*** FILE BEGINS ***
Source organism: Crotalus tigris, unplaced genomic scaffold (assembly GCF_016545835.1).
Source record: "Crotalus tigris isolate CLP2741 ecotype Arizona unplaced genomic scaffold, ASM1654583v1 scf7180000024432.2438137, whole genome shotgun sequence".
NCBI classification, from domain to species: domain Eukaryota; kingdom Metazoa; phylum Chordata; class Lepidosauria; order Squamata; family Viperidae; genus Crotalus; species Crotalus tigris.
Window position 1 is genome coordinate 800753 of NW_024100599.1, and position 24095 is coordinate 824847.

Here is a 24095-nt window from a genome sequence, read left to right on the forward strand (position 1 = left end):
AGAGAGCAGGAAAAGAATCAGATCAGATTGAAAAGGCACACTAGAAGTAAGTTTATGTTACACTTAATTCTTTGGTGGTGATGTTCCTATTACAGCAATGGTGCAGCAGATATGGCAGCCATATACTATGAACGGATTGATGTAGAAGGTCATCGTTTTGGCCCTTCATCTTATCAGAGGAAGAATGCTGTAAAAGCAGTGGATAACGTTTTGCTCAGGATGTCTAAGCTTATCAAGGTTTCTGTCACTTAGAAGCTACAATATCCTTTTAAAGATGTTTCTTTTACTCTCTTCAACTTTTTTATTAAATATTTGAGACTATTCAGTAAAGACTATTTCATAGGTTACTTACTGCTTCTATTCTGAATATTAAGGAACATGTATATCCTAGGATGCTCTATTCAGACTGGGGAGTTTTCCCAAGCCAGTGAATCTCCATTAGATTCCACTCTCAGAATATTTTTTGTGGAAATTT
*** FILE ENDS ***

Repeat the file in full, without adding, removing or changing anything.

Source organism: Crotalus tigris, unplaced genomic scaffold (assembly GCF_016545835.1).
Source record: "Crotalus tigris isolate CLP2741 ecotype Arizona unplaced genomic scaffold, ASM1654583v1 scf7180000024432.2438137, whole genome shotgun sequence".
NCBI classification, from domain to species: domain Eukaryota; kingdom Metazoa; phylum Chordata; class Lepidosauria; order Squamata; family Viperidae; genus Crotalus; species Crotalus tigris.
Window position 1 is genome coordinate 800753 of NW_024100599.1, and position 24095 is coordinate 824847.

Here is a 24095-nt window from a genome sequence, read left to right on the forward strand (position 1 = left end):
AGAGAGCAGGAAAAGAATCAGATCAGATTGAAAAGGCACACTAGAAGTAAGTTTATGTTACACTTAATTCTTTGGTGGTGATGTTCCTATTACAGCAATGGTGCAGCAGATATGGCAGCCATATACTATGAACGGATTGATGTAGAAGGTCATCGTTTTGGCCCTTCATCTTATCAGAGGAAGAATGCTGTAAAAGCAGTGGATAACGTTTTGCTCAGGATGTCTAAGCTTATCAAGGTTTCTGTCACTTAGAAGCTACAATATCCTTTTAAAGATGTTTCTTTTACTCTCTTCAACTTTTTTATTAAATATTTGAGACTATTCAGTAAAGACTATTTCATAGGTTACTTACTGCTTCTATTCTGAATATTAAGGAACATGTATATCCTAGGATGCTCTATTCAGACTGGGGAGTTTTCCCAAGCCAGTGAATCTCCATTAGATTCCACTCTCAGAATATTTTTTGTGGAAATTT